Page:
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Korean J Anesthesiol > Volume 72(5); 2019 > Article
Kwak: Need for an optimal regimen of programmed intermittent epidural bolus administration for maintenance of labor analgesia
Labor pain is severe in intensity and is characterized by a complex, multidimensional experience, including fear, anxiety, pain due to uterine contraction, birthing pain, and back pain [1]. Epidural analgesia is the most effective form of pain relief for women in labor. Maintenance of epidural analgesia has progressed from manually administered intermittent boluses to continuous epidural infusion (CEI), patient-controlled epidural analgesia (PCEA) for breakthrough pain, and finally, programmed intermittent epidural bolus (PIEB). The new technique PIEB provides better maintenance of epidural analgesia compared to CEI owing to lesser local anesthetic consumption, lesser need for physician intervention, and more maternal satisfaction [2]. PIEB involves administration of automatic intermittent epidural boluses with high-pressure injection, which allows a wider and more uniform spread of the epidural solution and eventually contributes to better quality of analgesia [3,4]. Recently, the epidural pump technology, capable of co-administering PIEB and PCEA, has been available. Using this pump, combined administrations of PIEB or CEI and PCEA have been performed clinically.
Previous studies have compared PIEB combined with PCEA to CEI and to CEI combined with PCEA. However, only a few studies have investigated the efficacy of PIEB alone in adequate maintenance of labor analgesia. Moreover, little evidence is available to establish the optimal settings for PIEB administered with commercially available pumps. As published in the current issue of the Korean Journal of Anesthesiology, Dr. Fidkowski et al. [5] carried out a prospective single-blinded randomized controlled trial to compare CEI to 2 PIEB regimens in a continuous infusion for labor analgesia. In their trial, 150 patients scheduled for induction of labor at term under epidural labor analgesia were randomized to receive the epidural analgesia regimens of 0.125% bupivacaine with 2 μg/ml of fentanyl at 5 ml of PIEB every 30 min (low-volume PIEB group), 10 ml of PIEB every 60 min (high-volume PIEB group), or 10 ml/h CEI (CEI group). The primary outcome was the pain scores throughout labor, and the secondary outcomes included the degree of motor block, the dermatomal sensory level, the number of physician-administered boluses, and patient satisfaction. They found that the high-volume PIEB group had significantly fewer physician-administered boluses compared to the low-volume PIEB and CEI groups, while all groups showed similar pain scores, degree of motor blockade, dermatomal sensory level, patient satisfaction, and rates of instrumented vaginal and cesarean deliveries. The authors suggested that a high-volume PIEB regimen with a low concentration of bupivacaine for labor analgesia decreased breakthrough pain and the number of physician-administered boluses. They recommended future studies to determine the optimal PIEB pump settings.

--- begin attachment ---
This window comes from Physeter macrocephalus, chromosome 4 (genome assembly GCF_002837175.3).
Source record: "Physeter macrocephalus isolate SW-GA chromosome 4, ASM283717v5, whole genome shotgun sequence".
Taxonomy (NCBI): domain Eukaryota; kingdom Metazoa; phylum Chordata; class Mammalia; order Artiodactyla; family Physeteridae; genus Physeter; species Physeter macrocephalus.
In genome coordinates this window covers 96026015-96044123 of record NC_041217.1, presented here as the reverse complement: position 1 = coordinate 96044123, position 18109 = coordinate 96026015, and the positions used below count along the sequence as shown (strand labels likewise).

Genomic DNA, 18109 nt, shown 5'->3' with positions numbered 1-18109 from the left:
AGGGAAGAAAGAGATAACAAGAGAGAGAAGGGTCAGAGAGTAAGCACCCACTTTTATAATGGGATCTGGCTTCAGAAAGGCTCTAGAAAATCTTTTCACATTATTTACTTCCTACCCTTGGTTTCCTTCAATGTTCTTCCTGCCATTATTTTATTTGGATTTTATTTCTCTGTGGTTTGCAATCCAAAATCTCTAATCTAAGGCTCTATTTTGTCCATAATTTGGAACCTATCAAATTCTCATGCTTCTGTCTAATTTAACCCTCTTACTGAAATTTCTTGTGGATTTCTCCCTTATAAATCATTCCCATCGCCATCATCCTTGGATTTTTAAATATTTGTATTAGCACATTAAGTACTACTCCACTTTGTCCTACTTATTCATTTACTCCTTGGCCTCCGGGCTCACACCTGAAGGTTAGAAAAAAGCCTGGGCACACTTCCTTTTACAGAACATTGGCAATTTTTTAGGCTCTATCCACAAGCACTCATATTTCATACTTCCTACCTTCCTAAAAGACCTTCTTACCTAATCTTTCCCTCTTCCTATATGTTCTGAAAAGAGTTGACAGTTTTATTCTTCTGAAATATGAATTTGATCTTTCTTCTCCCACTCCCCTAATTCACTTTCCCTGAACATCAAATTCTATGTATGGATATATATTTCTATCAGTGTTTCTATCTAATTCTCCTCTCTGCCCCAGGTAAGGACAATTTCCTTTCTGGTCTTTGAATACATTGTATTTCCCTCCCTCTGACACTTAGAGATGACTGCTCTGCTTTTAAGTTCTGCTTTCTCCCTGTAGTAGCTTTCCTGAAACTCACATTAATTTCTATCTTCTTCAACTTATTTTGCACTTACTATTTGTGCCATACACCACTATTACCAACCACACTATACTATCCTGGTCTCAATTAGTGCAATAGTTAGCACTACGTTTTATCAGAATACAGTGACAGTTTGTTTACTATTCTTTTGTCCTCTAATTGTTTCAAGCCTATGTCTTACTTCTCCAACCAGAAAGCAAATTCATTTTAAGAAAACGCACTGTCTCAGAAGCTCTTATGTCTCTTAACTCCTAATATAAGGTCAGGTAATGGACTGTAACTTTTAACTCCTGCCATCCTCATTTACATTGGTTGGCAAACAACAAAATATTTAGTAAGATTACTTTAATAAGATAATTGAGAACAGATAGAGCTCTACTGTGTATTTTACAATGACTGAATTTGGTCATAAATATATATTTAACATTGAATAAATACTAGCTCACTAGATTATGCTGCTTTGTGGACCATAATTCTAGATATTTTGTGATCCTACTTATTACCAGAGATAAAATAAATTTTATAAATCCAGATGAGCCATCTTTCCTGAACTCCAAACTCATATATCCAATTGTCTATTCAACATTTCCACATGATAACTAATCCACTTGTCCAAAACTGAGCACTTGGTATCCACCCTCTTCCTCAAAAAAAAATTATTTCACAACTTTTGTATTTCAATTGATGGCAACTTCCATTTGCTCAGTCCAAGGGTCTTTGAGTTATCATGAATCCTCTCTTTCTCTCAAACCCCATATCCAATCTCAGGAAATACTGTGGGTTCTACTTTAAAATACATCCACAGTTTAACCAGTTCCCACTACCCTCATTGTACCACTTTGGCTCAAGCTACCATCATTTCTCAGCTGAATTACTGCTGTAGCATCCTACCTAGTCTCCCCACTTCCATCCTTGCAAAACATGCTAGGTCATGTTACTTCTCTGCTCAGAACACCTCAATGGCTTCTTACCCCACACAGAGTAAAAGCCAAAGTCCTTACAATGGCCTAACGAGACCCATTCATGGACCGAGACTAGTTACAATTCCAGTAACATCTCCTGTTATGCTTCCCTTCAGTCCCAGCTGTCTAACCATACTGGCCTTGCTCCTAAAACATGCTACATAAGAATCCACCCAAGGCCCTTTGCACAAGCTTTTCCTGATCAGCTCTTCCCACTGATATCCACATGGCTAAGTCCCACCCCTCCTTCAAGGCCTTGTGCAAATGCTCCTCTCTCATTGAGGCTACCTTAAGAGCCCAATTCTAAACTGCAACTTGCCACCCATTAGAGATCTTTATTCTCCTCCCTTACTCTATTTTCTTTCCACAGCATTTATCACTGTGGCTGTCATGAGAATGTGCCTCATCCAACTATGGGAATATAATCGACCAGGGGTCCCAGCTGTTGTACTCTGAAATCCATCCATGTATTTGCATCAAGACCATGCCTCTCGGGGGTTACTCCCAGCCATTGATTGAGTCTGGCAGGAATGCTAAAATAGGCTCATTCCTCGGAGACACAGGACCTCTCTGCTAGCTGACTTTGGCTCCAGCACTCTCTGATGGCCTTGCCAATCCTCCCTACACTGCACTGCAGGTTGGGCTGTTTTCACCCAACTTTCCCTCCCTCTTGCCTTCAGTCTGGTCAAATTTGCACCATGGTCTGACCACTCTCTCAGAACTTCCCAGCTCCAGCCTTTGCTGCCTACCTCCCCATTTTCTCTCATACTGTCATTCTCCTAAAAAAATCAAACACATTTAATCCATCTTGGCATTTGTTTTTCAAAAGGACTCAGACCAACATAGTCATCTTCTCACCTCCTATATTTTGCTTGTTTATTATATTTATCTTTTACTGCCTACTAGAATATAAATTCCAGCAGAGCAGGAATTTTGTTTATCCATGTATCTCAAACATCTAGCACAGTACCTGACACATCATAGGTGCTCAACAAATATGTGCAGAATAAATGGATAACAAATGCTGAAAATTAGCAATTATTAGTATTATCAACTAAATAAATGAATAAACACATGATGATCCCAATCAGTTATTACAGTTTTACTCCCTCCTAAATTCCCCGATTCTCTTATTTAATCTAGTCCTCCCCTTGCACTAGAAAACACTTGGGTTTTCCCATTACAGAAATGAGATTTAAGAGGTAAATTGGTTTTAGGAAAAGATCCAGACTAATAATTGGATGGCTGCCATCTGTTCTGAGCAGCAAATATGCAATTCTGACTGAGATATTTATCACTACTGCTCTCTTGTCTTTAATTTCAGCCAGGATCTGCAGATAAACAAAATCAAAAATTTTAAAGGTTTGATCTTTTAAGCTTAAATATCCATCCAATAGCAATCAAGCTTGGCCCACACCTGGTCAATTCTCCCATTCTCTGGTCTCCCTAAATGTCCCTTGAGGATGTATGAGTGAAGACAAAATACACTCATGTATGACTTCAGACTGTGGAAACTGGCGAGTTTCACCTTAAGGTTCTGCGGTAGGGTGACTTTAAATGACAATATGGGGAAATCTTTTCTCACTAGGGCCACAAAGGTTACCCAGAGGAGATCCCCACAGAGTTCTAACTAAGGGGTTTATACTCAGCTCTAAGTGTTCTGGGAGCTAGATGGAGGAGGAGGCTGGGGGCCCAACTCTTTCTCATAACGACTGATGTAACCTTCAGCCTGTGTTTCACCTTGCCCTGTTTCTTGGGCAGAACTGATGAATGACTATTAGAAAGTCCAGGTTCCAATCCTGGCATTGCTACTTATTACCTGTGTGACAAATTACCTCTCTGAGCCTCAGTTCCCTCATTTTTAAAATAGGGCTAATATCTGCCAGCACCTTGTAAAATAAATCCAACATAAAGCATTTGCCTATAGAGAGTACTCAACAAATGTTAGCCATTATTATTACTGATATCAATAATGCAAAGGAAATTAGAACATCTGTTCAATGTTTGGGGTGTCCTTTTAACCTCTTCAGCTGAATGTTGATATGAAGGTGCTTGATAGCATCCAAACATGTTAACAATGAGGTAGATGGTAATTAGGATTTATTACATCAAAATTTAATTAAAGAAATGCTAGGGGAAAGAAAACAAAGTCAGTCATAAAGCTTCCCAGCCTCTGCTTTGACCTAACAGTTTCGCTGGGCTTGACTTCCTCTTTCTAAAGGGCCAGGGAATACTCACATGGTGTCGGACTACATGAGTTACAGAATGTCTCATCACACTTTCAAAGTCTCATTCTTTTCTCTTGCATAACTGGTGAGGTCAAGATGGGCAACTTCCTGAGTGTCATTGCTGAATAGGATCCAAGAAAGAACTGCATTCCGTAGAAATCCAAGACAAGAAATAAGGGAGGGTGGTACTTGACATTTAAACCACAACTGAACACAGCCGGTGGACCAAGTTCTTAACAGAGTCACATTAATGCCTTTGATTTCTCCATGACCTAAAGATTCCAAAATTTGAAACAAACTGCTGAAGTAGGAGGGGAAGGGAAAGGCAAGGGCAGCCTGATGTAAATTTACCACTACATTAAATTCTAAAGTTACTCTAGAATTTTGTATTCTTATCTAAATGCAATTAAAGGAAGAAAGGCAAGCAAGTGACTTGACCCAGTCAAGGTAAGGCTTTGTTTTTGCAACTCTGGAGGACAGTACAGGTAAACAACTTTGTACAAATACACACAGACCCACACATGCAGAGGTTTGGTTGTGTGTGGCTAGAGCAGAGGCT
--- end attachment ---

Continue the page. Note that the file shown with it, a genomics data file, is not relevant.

No potential conflict of interest relevant to this article was reported.


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2. Sng BL, Zeng Y, de Souza NN, Leong WL, Oh TT, Siddiqui FJ, et al. Automated mandatory bolus versus basal infusion for maintenance of epidural analgesia in labour. Cochrane Database Syst Rev 2018; 5: CD011344.
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4. Klumpner TT, Lange EM, Ahmed HS, Fitzgerald PC, Wong CA, Toledo P. An in vitro evaluation of the pressure generated during programmed intermittent epidural bolus injection at varying infusion delivery speeds. J Clin Anesth 2016; 34: 632–7.
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5. Fidkowski CW, Shah S, Alsaden MR. Programmed intermittent epidural bolus (PIEB) as compared to continuous epidural infusion (CEI) for the maintenance of labor analgesia: a prospective randomized single blinded controlled trial. Korean J Anesthesiol 2019; 72: 472–8.
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